Exclusions from school

Exclusion from school is a complex area. Misunderstandings between young people, their parents/carers and YOT staff can lead to mis-reporting of a young person's educational status.

Children and young people not receiving education

The statutory guidance for local authorities in England was revised, after a public consultation, in 2008. The new guidance strengthens the requirements of local authorities to keep children and young people safe, and placing a greater responsibility on them to quickly identify and provide support for children and young people who are not receiving a suitable education. Many of these children and young people have been excluded from school and are at risk of entrance to the criminal justice system.

The YJB welcomes this revision as it strongly reflects their evidence and experience of the needs of excluded children and young people. It also supports the YJB's objectives within PSAs 14 and 23 (to prevent first-time entry to the criminal justice system and reducing reoffending).

Young people can be excluded from school either permanently or for a fixed period. In the case of a fixed-period exclusion, a young person would be forbidden from attending school for a specified number of days, up to a maximum of 45 days in a school year. It is important to note that while a young person is excluded from school but remains on the school roll, the school has the responsibility to set and mark appropriate work. This applies to young people who are awaiting the final decision with regard to a permanent exclusion, as well as those on fixed-period exclusions.

In all cases the school must inform parents/carers in writing. This notice should include details of rights of appeal. The governing body and the local authority should be informed each term of all students excluded, but they should be notified as soon as possible of any young person excluded for five days or more, or who would miss a public examination.

If a head teacher decides to exclude a young person permanently, the decision has to be ratified by the governing body of the school. Once this has happened it is the responsibility of the local authority to find an alternative placement for them. This could be in another school, or Pupil Referral Unit, or in some other full-time placement suitable to the needs of the young person. Once a permanent exclusion is ratified by the governing body of the school the young person becomes the responsibility of the local authority and they should provide full-time education within the next 15 days. This threshold will be reduced to five days under provisions in the new Education and Inspections Bill.

Sometimes a young person may say they are excluded when in fact they are still on the roll of a school, but have not attended for a while. This is sometimes called an unofficial or back-door exclusion. This may be the result of a young person being sent home after an instance of poor behaviour, where they have been asked not to return to school until the parent/carer has made an appointment to discuss matters with a senior member of staff. This is not good practice, unless the school makes an urgent effort to engage the parent or carer in a discussion to enable the young person to return to school as soon as possible. This is a situation where young people can easily slip through the net and not return to school.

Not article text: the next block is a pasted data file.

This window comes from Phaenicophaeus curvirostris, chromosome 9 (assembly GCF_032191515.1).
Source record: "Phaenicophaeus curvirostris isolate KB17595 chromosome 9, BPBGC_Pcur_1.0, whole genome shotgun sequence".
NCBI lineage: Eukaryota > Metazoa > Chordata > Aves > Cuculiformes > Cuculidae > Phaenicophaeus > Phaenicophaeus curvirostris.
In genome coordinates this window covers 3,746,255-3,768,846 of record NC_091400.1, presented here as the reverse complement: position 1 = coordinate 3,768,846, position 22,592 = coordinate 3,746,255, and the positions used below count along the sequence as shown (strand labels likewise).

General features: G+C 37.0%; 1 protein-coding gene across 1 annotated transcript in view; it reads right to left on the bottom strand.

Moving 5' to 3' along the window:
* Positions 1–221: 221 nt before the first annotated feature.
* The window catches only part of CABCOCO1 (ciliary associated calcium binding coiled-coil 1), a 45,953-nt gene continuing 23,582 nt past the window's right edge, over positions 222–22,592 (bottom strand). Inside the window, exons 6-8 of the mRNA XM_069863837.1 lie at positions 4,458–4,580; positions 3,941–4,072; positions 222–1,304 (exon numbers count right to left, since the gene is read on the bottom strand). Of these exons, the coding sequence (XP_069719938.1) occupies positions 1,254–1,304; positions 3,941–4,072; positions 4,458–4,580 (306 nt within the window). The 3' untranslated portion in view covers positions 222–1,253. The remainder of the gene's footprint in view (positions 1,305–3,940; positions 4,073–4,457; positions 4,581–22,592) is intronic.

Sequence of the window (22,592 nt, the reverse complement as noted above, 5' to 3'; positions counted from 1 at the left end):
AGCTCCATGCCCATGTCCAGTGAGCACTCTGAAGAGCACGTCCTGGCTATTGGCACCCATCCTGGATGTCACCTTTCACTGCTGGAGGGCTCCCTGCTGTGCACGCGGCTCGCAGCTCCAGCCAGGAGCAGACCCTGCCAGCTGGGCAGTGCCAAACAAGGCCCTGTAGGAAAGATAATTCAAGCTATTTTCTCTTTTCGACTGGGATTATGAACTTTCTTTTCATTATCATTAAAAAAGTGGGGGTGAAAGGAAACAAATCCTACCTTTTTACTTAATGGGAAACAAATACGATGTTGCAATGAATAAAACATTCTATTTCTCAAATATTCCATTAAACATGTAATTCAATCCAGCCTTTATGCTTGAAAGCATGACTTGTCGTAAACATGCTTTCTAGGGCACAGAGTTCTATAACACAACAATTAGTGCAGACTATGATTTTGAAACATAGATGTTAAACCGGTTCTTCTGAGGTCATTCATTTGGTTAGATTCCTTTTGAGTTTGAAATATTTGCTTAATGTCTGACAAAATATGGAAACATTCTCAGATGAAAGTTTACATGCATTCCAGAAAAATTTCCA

In the worst cases schools are content for the young person not to return and allow challenging children to fall out of the education system. This is very poor practice and is technically illegal. However the best way forward is to engage the school as an advocate for the family to get them back to school or to negotiate alternative provision if that is more appropriate. This can be more effective than threatening schools with legal action.

Government guidance, issued in October 2008, has cleared up misunderstandings about unofficial exclusions:

  • "If the head teacher is satisfied that, on the balance of probabilities, a pupil has committed a disciplinary offence and the pupil is being removed from the school site for that reason, formal exclusion is the only legal method of removal. Informal or unofficial exclusions are illegal regardless of whether they are done with the agreement of parents or carers."
  • If it becomes apparent that a child has been unofficially excluded the local authority will need to challenge the school as this practice is unlawful.
  • This guidance should help YOTs who have complained that this is a barrier for a significant number of school-age young people.
  • Information for parents is available from the Advisory Centre for Education (ACE) exclusions information line, 020 7704 9822, or www.ace-ed.org.uk.

Back on Track

Back on Track was introduced in 2008 as a strategy for developing 'alternative education provision' into a fundamental sector of the mainstream education structure. It is designed to meet the needs of all young people and increase their chances of success.

Youth Justice Board


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